Most Passionate About: Another hard question! I am super passionate about sharing my love for learning about both art and about science. That is probably why I love teaching so much! I discovered my passion for science during my freshmen year here at Wheelock. Ever since then, I have been fascinated with the environment and how the world works.
I am also very passionate about performing. I have been performing since I was four years old. The stage has become my second home. I love making people smile and entertaining audiences.
Future Plans: That is a great question and I will gladly let you know in a few years! I would love to continue teaching, especially in the fields of both art and science. I will definitely continue performing magic for the rest of my life. As for specifics, I'll have to get back to you!
Tamara Pace-Emerson – Undergraduate Student Speaker
Hometown: Grew up in Arlington, MA, moved to Framingham, MA for High School, now spends most of her time in West Hartford, CT.
Major: Professional major in Elementary Education, as well as a Bachelors of Math and Science. She also has a minor in Juvenile Justice and Youth Advocacy.
Tamara has lived in the Boston area almost all of her life. With no parental figure since age 18, she has had to hold down as many as 5 jobs at a time to support herself throughout college. Tam dedicated two years to City Year Boston prior to attending Wheelock. In her first year after high school, Tam worked at the Ellis Mendell Elementary School in Roxbury as a role model, teacher, reading interventions specialist, tutor, and afterschool manager.
The next year she ended up managing 6 people in the same role she held the year before. That second year the City Year organization awarded her both the Eli J. Segal Bridge Builder Award and Core Member of the Year award!
It was during this time that Tam realized her passion for community service, children and education.
During her sophomore year at Wheelock Tam went to London to be part of a four-person start-up team for the first-ever City Year London site. Wheelock approved her 55-page paper documenting the experience as an independent study on leadership.
Tam also helped City Year set up an Alumni scholarship at Wheelock, saying “There’s too much in common that can't be ignored. We had to build a bridge between the two!”
Tamara has finished her undergraduate years at Wheelock on a personal peak. She was recognized this year with the Walter Burke Award for Science, and was selected as student speaker at this year's undergraduate commencement.
“The biggest challenge for me is making sure I find what I’m passionate about and pursuing it”
Tamara is not sure if she wants to be a teacher anymore; she hopes to study nursing or pediatric medicine. For the immediate future, she accepted a summer Research Fellowship with the American Cancer Society, working full time in a local hospital for 10-12 weeks.
The desire to change the world comes in many varieties and at differing scales. Some seek to change governments, others neighborhoods, but often Wheelock students graduate realizing the power for good that they can wield by working face-to-face with people who cannot see around the challenges they face.
Jordan Pina realized that he could inspire a world of good by majoring in communications, then applying those skills into juvenile justice and sports-based youth development. Watch this short video and hear in his own words what he hopes to accomplish:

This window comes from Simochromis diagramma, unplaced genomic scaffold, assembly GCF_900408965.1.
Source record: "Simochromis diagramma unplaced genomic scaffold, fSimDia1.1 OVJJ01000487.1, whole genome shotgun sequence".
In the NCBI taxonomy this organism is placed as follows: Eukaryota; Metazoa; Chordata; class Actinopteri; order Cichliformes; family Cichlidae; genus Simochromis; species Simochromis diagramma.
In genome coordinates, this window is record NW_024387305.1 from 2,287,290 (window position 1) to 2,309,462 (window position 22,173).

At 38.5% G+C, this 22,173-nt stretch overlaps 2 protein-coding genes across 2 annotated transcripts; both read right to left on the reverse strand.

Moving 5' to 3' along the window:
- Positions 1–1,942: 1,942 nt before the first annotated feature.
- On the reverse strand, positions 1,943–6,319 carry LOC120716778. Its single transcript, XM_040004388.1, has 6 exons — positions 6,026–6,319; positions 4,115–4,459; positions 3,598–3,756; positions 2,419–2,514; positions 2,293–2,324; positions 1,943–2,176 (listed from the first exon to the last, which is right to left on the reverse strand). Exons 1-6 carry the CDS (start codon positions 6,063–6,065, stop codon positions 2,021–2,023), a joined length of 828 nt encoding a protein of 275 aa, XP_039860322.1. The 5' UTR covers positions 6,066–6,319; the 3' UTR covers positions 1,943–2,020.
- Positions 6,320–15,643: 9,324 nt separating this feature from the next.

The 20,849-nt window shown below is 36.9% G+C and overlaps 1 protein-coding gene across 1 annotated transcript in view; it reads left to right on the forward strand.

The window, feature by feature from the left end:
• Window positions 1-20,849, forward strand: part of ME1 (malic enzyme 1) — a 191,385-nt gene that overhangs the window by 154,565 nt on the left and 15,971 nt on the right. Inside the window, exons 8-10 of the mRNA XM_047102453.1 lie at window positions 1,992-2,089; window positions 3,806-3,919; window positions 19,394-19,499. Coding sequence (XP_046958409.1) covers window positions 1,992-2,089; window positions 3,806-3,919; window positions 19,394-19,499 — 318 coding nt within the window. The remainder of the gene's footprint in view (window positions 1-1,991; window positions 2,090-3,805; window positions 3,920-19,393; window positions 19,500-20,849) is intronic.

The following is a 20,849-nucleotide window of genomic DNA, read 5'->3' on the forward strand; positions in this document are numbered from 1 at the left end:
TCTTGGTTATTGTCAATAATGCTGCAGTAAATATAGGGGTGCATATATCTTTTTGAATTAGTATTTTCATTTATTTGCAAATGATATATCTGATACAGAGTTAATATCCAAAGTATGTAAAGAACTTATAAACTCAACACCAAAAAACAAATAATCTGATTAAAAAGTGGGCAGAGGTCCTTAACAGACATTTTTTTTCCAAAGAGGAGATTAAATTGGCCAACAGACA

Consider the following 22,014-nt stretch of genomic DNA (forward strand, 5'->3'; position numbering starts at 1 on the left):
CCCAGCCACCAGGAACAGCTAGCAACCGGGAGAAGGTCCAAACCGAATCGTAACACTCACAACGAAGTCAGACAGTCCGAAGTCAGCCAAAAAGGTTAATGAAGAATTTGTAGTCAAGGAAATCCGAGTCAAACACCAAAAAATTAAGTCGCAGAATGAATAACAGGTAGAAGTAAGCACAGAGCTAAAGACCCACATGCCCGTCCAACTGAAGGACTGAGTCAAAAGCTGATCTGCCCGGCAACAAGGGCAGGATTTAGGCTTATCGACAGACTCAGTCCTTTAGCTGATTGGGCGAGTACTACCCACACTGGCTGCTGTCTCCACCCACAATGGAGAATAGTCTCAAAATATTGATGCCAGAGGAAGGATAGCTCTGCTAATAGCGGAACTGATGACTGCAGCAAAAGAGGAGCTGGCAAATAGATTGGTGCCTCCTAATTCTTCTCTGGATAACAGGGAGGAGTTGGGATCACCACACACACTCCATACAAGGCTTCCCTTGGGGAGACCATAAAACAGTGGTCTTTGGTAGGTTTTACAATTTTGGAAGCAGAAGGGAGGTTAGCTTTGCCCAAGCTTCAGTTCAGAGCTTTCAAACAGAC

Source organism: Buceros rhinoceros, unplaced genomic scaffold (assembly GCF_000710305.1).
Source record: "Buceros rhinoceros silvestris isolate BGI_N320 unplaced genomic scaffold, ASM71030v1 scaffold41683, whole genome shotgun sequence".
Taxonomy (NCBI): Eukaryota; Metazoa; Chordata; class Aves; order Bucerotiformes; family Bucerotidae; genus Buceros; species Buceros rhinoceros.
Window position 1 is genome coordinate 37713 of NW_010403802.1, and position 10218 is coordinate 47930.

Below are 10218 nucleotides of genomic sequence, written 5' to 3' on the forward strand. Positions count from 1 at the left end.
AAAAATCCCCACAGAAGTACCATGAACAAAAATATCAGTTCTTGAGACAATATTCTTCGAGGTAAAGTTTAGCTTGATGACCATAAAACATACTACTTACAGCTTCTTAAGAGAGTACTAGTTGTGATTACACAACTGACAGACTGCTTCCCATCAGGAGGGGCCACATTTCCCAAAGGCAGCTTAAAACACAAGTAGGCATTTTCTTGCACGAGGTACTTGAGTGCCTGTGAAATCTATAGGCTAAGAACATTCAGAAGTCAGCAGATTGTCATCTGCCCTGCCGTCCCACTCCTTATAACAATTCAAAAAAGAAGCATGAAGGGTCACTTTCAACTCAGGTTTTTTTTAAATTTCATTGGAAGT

The talent, commitment, and potential coming out of this year's Wheelock graduating class is both remarkable and highly encouraging. Great contributions are soon to be felt in social justice agencies, early education schools and centers, and—in Jordan's case—in many troubled teens finding a mentor who cares and is willing to walk with them until they find their own way.
Congratulations to all in the Class of 2012!
Major: Human Growth and Development with a focus in Children, Families and Culture and an Early Childhood Education professional major.
Not only is Ava the first in her family to attend college, her efforts during high school earned her a Passion For Action scholarship here at Wheelock, and she is at the top of her class at Wheelock. When Ava first came to college she didn’t know what to expect. No one else in her family had gone to college, so Ava had no idea what it would be like. Knowing that her scholarship was at stake, and without the scholarship she would not be able to complete college, Ava aimed all her energy on school work, and today she is at the top of her graduating class.
Experiences at Wheelock:
Ava was excited to share her experiences working in classrooms in Boston Public Schools. She said that at first it felt weird to be back in the BPS elementary schools, but not as a student this time. She also explained that she felt proud teaching in BPS because teachers of color are needed in the classroom. Diverse teachers help ensure that students will be able to relate to their teachers. Teachers can also help students develop a positive self image and serve as a role model to students. With a diverse group of students, there is a need for a diverse pool of teachers.
In high school Ava participated in Teen Voices between the ages of 13 and 15. During her sophomore year of high school Ava joined “Teach Boston” as a teaching assistant. She took part in rigorous academic work in the John D. O’Bryant School, but she only received a 2.7 GPA in high school and was concerned that she wouldn’t be able to keep up with the work and maintain her scholarship.
Influential Wheelock Contact:
Ceronne Daly! “All these great things happened and it’s all thanks to Ceronne. She was my mentor from high school through college. She helped me believe in myself. She showed me how great of a person I am, and she taught me to embrace it.”